- Pick a legit offer and negotiate price. Next, you’ll want to pick an offer from a buyer who has a mortgage preapproval letter to avoid problems down the road. Then you’ll need to negotiate the price (this part can go back and forth). The deal could end up hanging on the results of a home inspection—which means you might need to decide between making some repairs or settling for a lower price. Trust us, when you’re negotiating a deal this big, you want a pro on your side who has done it many times before.
- Manage mountains of paperwork and boring legal stuff. If you do FSBO, that means you won’t have an agent to keep track of all the paperwork or someone to let you know when things are due or missing. You’ll be responsible for getting the purchase agreement or contract drawn up with all the specifics you and the buyer agree upon at the start of the deal.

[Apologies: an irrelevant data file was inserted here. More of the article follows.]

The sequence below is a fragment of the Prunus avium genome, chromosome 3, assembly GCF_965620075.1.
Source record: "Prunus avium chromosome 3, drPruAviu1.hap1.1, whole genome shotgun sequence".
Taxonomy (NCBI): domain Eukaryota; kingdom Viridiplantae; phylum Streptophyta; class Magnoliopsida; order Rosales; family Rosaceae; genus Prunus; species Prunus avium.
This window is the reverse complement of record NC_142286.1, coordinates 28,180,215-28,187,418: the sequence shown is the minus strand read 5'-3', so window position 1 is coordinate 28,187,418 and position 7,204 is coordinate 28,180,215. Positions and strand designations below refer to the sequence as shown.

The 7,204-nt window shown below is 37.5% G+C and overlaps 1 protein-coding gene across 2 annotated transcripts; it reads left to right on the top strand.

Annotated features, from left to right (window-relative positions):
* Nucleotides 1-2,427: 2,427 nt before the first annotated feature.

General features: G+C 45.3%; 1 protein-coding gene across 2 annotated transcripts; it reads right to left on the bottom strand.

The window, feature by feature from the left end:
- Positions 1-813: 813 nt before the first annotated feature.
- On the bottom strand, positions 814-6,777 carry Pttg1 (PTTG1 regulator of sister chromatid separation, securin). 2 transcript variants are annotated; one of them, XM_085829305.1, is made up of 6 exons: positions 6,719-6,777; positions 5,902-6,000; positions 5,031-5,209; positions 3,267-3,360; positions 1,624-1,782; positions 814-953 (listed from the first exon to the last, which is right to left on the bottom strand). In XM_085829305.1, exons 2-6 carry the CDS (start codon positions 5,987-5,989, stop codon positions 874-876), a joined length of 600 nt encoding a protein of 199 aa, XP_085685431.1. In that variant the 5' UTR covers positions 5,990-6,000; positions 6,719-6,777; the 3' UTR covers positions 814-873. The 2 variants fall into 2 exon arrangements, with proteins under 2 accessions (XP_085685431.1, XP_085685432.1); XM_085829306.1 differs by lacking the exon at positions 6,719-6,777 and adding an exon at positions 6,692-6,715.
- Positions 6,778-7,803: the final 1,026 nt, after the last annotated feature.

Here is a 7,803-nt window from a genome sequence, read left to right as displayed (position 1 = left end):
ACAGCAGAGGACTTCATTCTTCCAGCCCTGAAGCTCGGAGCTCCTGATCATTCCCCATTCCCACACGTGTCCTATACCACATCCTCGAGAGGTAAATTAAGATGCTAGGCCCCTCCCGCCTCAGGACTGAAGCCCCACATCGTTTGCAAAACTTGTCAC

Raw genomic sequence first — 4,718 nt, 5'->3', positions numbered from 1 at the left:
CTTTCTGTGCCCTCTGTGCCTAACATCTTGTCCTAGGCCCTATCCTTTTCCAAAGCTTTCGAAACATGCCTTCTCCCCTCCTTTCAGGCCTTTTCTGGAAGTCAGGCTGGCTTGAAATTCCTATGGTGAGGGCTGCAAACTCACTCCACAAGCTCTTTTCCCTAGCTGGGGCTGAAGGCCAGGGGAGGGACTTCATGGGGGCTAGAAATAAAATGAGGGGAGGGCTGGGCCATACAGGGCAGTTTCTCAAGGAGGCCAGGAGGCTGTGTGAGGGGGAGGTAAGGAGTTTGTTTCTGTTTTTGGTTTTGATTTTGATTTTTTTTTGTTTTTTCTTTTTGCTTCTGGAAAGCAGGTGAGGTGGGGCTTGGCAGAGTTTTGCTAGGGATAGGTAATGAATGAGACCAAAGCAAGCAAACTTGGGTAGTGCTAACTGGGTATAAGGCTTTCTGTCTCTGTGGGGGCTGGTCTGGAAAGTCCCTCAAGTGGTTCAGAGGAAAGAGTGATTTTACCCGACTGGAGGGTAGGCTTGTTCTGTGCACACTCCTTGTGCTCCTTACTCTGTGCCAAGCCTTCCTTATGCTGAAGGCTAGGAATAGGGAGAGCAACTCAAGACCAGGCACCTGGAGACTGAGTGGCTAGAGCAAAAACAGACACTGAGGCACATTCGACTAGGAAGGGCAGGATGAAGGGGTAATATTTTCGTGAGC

Bottom line: If you do FSBO, you’ll be on your own when it comes to some pretty complicated tasks that make up the home-selling process.
Why You Should Use a Real Estate Agent
By now you can probably see how selling a house by yourself is a massive process that can lead to costly mistakes—if you don’t already sell houses for a living. Remember, if you use a real estate agent, you’ll come out of this deal with more money compared to FSBO—even though you’re paying commissions to both the buyer’s agent and your own. It makes financial sense to use an agent, and it saves you a lot of work in the process.
Here are some other benefits of selling with an agent:
- You won’t have to take on the full-time job of being an agent on top of your regular day job.
- You can feel secure about your legal standing with an agent on board to dot those i’s and cross those t’s.
- Your home listing will reach a much larger market.
All in all, your home-selling experience is going to be way smoother and you’ll walk away with more money if you use a real estate agent instead of going the FSBO route.